Conclusion

Summing up everything we have said, libertarianism, thinly conceived, is necessary to form the foundation of wider moral theory. Libertarianism is, therefore, not “thick”. Libertarians, themselves, however, must, in their capacity as human beings have a “thick” moral outlook, that outlook not being a part of libertarianism per se but built upon its firm foundations of self-ownership and private property and seeking to strengthen those foundations through non-violent enforcement. We can, though, speculate that a certain moral order may unfold in a society based upon self-ownership and private property if free individuals choose to expand their material well-being and widen the division of labour. That order is likely to emphasise roughly “conservative” values and while it is not possible to say whether religion is encouraged or discouraged by such an order we can conclude that it is likely to occupy a prominent place.

1Moral considerations may, of course, arise out of concerns for the welfare of the matter – for example, whether the act of a human being may legitimately cause an animal (a non-actor) pain and suffering. But such considerations only concern whether it is good for the human to be the initiator of the animal’s experience of pain and do not create any reciprocal moral rights in the animal.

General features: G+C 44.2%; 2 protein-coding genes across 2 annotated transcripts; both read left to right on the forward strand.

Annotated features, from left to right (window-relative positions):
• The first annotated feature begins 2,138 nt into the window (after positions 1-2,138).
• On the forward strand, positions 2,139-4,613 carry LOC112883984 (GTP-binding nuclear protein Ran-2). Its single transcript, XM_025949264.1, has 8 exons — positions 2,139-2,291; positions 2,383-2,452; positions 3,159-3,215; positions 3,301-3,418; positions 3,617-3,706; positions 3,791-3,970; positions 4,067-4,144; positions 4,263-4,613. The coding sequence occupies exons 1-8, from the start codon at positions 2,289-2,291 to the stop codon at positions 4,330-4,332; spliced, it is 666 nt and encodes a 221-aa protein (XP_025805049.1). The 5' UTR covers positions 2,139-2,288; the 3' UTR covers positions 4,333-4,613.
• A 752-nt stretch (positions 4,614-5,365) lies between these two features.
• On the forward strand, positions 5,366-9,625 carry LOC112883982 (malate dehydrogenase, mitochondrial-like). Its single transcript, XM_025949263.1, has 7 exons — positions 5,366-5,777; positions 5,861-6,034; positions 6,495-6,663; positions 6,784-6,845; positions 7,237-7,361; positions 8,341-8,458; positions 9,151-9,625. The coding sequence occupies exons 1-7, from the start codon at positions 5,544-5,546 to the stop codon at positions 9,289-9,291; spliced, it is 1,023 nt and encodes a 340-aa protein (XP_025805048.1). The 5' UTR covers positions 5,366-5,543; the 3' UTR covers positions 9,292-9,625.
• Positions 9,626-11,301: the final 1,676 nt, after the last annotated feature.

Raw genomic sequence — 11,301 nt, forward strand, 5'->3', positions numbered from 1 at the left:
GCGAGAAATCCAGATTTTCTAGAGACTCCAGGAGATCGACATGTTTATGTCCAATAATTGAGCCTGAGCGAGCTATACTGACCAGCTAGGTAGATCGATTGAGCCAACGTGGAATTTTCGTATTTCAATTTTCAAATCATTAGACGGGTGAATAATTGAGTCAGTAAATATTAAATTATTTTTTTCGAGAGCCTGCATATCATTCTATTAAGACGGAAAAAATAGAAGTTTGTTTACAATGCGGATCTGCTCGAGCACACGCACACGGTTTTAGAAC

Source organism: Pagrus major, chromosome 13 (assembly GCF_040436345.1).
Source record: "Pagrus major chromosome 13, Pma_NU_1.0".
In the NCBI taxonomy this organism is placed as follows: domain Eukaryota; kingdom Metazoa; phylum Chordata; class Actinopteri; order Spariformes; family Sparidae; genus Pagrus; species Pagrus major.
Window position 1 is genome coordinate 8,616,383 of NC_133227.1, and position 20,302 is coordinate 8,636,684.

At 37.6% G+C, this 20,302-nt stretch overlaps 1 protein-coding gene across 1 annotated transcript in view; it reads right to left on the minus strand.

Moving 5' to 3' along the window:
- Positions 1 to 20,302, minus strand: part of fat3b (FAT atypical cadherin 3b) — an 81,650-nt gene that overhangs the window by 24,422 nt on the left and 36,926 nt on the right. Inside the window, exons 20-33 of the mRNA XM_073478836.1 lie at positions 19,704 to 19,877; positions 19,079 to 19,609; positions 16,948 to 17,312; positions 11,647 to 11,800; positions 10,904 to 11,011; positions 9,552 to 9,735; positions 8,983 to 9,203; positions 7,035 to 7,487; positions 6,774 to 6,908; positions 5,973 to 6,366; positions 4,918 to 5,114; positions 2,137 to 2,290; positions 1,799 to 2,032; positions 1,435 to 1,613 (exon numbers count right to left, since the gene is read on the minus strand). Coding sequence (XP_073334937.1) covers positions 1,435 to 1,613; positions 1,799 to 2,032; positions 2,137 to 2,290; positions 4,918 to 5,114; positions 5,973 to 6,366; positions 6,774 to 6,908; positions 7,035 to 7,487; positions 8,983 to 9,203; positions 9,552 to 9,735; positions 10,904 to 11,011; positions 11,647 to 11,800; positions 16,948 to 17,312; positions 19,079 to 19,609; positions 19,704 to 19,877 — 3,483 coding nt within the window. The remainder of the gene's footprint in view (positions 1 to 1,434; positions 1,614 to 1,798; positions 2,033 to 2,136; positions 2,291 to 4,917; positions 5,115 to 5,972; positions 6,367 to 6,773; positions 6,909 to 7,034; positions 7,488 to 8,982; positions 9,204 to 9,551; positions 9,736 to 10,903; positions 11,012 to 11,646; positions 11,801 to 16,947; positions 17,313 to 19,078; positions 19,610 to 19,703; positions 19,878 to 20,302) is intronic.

2Llewellyn H Rockwell Jr., The Future of Libertarianism, lewrockwell.com, May 1st 2014.

3Walter Block identifies a number of prominent libertarians who draw either right wing or left wing conclusions from libertarian foundations. See Walter Block, Libertarianism is unique; it belongs neither to the right nor the left: a critique of the views of Long, Holcombe, and Baden on the left, Hoppe, Feser and Paul on the right” Journal of Libertarian Studies; Vol. 22: 127–70.

4Those who hark back to the pre-industrial era seem to assume that this is how blissful and care-free life used to be, overlooking the fact that the need to provide enough food alone necessitated back breaking amounts of work.